2. to have a thought out and cogent plan to turn the company’s finances round; and
  3. to monitor performance regularly against that plan and react quickly if it isn’t working.

Q.  Can you give a practical illustration of your last answer?

A.   Yes - if, for example, a company has suffered a rapid reduction of sales due to its customers’ businesses being reduced under the Covid-19 lockdown but, is unable to turn off its supplies and reduce its workforce through the furlough scheme quickly enough to avoid making substantial losses, it may find that it breaches one of the insolvency tests, but is able reasonably to see a position where, for example, buy a combination of cuts or agreed deferment of costs, furloughing and borrowing from its bank under the Covid Loan Scheme it can find sufficient cash to take it into a period where it is able to match income and outgoings an pay its way on an ongoing basis.

Another scenario is where a company has nearly completed the manufacture of an item for which it will be paid £25,000 on delivery but cannot complete it without a component for which it has to pay £1,000 and the component supplier is insisting on being paid straightaway. In such a case, it would be in order to pay the component supplier as it has asked because of the overall net benefit to the company of £24,000.

Q.  What happens if directors get it wrong?

A.   In most cases, the issue which directors would have to consider is wrongful trading. This is an insolvency law provision under which, in a nutshell, if a company has got into a position where it is insolvent and its directors knew or should have known that it was likely to go into liquidation or administration and they have not taken reasonable steps after it became insolvent to look after creditors, those directors may be obliged to make compensatory payments to the company in liquidation or administration.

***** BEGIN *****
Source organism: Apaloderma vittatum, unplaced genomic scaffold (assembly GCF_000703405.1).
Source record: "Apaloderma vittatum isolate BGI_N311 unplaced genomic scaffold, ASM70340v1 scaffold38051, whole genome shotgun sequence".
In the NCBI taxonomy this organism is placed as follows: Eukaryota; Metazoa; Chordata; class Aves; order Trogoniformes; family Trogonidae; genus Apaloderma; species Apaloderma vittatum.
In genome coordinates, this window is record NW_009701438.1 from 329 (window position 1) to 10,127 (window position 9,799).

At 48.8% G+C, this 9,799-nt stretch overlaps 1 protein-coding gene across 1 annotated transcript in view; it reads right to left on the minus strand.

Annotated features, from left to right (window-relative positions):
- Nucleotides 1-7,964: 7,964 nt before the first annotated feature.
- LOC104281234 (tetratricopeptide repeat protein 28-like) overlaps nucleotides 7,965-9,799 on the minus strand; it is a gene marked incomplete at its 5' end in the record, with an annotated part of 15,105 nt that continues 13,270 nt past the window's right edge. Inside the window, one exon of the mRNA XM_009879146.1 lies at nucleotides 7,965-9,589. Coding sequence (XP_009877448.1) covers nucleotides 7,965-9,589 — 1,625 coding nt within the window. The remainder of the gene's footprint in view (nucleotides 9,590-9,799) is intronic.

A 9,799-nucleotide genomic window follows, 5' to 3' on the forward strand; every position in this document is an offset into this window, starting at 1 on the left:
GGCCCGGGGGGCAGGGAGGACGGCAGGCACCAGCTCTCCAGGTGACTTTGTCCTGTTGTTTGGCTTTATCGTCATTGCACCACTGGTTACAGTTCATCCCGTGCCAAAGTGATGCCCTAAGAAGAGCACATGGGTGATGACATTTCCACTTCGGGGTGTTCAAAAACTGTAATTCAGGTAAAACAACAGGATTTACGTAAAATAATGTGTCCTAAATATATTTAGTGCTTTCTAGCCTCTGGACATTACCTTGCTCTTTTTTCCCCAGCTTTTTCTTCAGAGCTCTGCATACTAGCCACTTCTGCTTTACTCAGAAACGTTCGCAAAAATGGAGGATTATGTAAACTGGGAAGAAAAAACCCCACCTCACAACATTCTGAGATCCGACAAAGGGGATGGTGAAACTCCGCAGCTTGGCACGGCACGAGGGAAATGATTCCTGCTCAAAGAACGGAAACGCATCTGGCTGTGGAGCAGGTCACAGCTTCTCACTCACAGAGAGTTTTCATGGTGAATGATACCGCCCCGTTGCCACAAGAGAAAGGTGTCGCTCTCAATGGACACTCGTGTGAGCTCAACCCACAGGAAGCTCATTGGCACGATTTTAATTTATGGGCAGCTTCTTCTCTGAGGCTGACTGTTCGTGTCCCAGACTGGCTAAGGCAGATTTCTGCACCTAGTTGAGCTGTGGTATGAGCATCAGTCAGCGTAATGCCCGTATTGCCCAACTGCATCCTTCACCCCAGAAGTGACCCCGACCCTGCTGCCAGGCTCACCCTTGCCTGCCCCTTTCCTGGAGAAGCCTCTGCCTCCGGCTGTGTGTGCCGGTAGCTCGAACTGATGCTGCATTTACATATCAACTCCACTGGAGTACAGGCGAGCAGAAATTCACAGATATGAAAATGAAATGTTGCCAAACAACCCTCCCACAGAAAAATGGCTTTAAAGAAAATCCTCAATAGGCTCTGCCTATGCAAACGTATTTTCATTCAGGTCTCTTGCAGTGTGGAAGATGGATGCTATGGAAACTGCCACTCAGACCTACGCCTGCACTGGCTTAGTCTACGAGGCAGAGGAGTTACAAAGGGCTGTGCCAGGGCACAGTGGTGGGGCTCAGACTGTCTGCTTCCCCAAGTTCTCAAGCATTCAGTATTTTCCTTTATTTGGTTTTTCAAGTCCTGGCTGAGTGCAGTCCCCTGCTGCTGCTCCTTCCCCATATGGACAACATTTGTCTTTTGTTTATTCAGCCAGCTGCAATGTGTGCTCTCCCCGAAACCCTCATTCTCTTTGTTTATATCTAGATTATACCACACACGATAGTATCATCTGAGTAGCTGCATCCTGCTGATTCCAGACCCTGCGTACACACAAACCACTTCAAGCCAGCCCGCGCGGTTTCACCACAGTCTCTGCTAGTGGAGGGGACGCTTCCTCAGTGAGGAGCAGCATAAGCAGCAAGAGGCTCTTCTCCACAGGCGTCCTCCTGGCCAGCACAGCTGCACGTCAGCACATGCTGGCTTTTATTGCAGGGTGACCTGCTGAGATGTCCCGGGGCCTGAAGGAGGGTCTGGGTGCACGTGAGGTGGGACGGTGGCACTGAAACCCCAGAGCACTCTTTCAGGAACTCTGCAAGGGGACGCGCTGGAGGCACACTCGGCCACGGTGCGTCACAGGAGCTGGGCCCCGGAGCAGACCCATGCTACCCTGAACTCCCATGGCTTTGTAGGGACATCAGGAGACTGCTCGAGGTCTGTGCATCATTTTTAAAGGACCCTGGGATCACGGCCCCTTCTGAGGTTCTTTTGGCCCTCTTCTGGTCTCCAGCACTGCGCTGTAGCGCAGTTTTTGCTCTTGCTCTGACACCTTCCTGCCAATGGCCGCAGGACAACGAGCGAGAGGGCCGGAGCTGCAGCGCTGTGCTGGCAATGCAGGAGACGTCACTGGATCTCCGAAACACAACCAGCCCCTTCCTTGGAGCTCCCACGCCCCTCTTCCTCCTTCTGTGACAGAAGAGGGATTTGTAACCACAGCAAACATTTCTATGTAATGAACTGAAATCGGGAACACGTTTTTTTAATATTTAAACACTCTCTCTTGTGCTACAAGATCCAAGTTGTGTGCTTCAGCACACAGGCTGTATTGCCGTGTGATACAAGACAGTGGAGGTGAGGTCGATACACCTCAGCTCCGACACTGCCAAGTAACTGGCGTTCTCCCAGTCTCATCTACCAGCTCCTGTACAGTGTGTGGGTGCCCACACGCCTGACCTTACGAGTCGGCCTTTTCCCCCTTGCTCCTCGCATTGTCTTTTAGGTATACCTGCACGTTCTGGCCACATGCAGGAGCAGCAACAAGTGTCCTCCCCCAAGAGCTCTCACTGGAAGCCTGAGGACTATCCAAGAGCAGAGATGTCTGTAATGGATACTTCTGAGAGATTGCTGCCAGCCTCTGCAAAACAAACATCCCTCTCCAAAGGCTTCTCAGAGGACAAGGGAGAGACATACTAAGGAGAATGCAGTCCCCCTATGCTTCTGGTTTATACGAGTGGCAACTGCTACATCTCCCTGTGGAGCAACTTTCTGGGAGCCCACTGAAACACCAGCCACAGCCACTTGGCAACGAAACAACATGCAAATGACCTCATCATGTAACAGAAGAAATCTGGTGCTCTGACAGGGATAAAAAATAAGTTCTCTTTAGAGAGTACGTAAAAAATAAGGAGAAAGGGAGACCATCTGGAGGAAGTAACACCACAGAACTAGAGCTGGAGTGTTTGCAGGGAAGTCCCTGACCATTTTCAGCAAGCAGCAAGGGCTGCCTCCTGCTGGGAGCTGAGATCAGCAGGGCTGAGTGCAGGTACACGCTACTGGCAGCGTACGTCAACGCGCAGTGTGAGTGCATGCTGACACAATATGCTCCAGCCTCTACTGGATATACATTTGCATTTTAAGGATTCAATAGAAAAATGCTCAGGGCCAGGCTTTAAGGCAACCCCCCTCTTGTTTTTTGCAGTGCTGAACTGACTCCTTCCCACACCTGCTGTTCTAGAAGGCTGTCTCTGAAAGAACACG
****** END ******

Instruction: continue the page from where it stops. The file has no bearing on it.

Q.  This is tough given the speed with which changes have happened in the market place and the unpredictability of when and how the lockdown will be lifted. How do directors cope with that?

A.  For the moment, the wrongful trading provisions have been suspended because the government has recognised the dilemma which many directors will face. If this had not been done, the Covid Loan Scheme would have been very unattractive to many companies and we would be seeing the pressure of wrongful trading taking many companies into liquidation or administration when they had a reasonable chance of achieving a turnaround. However, the suspension of wrongful trading, whilst of comfort, does not mean that directors can carry on without proper regard for creditors’ interests and monitoring and responding appropriately to the company’s financial position.

Ian Waine leads Prettys’ Corporate Services Team and has advised on a large number of corporate recovery and corporate restructuring cases over the last 30 years. He can be contacted on 07979 498817 or iwaine@prettys.co.uk.